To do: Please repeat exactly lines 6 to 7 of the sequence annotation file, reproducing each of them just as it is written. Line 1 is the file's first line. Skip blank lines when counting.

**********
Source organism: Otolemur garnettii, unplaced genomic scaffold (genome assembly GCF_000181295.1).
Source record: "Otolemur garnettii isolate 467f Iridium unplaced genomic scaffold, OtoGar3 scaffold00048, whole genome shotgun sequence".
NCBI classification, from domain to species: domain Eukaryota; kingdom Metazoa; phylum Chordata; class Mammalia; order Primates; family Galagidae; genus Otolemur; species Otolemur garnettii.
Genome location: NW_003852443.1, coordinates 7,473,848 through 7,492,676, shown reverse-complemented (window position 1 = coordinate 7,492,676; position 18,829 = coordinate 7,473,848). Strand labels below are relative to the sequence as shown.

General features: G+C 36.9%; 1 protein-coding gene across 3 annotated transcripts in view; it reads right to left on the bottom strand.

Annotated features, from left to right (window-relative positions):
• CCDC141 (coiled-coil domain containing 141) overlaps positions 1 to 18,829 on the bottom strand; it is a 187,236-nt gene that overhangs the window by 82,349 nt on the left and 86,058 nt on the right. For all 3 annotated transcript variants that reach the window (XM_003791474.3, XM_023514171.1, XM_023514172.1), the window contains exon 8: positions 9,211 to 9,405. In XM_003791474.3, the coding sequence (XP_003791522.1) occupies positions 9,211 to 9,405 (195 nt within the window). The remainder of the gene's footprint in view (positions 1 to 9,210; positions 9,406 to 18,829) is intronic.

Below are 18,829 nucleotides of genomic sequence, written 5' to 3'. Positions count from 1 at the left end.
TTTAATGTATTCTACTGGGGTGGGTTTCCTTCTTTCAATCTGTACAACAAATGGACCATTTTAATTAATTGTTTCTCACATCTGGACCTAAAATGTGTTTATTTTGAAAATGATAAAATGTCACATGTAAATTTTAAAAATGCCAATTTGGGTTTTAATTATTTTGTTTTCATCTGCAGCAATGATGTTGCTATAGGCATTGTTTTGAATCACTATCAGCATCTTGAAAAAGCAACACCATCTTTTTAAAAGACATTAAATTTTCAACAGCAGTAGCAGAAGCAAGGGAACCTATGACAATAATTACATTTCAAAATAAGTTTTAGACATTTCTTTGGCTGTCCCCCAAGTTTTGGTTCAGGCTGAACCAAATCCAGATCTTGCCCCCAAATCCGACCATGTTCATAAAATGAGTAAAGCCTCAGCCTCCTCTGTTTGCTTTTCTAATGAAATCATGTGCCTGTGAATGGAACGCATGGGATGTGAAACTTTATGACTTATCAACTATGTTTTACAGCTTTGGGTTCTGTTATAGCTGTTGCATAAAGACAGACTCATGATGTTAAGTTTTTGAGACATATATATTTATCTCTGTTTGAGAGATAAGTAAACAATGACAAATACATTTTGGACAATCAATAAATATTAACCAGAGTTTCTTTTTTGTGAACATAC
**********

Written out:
Annotated features, from left to right (window-relative positions):
• CCDC141 (coiled-coil domain containing 141) overlaps positions 1 to 18,829 on the bottom strand; it is a 187,236-nt gene that overhangs the window by 82,349 nt on the left and 86,058 nt on the right. For all 3 annotated transcript variants that reach the window (XM_003791474.3, XM_023514171.1, XM_023514172.1), the window contains exon 8: positions 9,211 to 9,405. In XM_003791474.3, the coding sequence (XP_003791522.1) occupies positions 9,211 to 9,405 (195 nt within the window). The remainder of the gene's footprint in view (positions 1 to 9,210; positions 9,406 to 18,829) is intronic.